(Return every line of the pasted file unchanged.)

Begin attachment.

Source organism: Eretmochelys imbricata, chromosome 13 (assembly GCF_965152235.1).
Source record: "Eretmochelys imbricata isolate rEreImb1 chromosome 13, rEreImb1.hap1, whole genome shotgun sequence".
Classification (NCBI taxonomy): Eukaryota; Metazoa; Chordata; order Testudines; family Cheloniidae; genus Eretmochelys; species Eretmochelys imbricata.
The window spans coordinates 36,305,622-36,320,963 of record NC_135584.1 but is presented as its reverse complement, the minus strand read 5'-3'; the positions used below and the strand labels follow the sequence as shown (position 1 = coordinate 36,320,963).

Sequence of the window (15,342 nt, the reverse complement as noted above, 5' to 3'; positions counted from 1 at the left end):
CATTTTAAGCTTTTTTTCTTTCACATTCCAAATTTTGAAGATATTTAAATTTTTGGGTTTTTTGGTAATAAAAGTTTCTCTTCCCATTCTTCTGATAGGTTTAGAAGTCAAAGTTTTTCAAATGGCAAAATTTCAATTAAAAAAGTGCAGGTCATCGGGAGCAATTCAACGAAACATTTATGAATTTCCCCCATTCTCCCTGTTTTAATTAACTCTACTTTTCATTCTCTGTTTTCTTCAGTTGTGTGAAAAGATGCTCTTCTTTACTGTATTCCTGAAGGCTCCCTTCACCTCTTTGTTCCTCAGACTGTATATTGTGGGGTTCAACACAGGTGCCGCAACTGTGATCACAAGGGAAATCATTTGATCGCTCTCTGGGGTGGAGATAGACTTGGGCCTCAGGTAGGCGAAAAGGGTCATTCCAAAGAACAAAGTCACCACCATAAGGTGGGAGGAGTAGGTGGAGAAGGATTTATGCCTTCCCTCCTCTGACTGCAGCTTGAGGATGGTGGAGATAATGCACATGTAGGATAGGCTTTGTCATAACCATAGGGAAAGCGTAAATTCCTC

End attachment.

Source organism: Eretmochelys imbricata, chromosome 13 (assembly GCF_965152235.1).
Source record: "Eretmochelys imbricata isolate rEreImb1 chromosome 13, rEreImb1.hap1, whole genome shotgun sequence".
Classification (NCBI taxonomy): Eukaryota; Metazoa; Chordata; order Testudines; family Cheloniidae; genus Eretmochelys; species Eretmochelys imbricata.
The window spans coordinates 36,305,622-36,320,963 of record NC_135584.1 but is presented as its reverse complement, the minus strand read 5'-3'; the positions used below and the strand labels follow the sequence as shown (position 1 = coordinate 36,320,963).

Sequence of the window (15,342 nt, the reverse complement as noted above, 5' to 3'; positions counted from 1 at the left end):
CATTTTAAGCTTTTTTTCTTTCACATTCCAAATTTTGAAGATATTTAAATTTTTGGGTTTTTTGGTAATAAAAGTTTCTCTTCCCATTCTTCTGATAGGTTTAGAAGTCAAAGTTTTTCAAATGGCAAAATTTCAATTAAAAAAGTGCAGGTCATCGGGAGCAATTCAACGAAACATTTATGAATTTCCCCCATTCTCCCTGTTTTAATTAACTCTACTTTTCATTCTCTGTTTTCTTCAGTTGTGTGAAAAGATGCTCTTCTTTACTGTATTCCTGAAGGCTCCCTTCACCTCTTTGTTCCTCAGACTGTATATTGTGGGGTTCAACACAGGTGCCGCAACTGTGATCACAAGGGAAATCATTTGATCGCTCTCTGGGGTGGAGATAGACTTGGGCCTCAGGTAGGCGAAAAGGGTCATTCCAAAGAACAAAGTCACCACCATAAGGTGGGAGGAGTAGGTGGAGAAGGATTTATGCCTTCCCTCCTCTGACTGCAGCTTGAGGATGGTGGAGATAATGCACATGTAGGATAGGCTTTGTCATAACCATAGGGAAAGCGTAAATTCCTC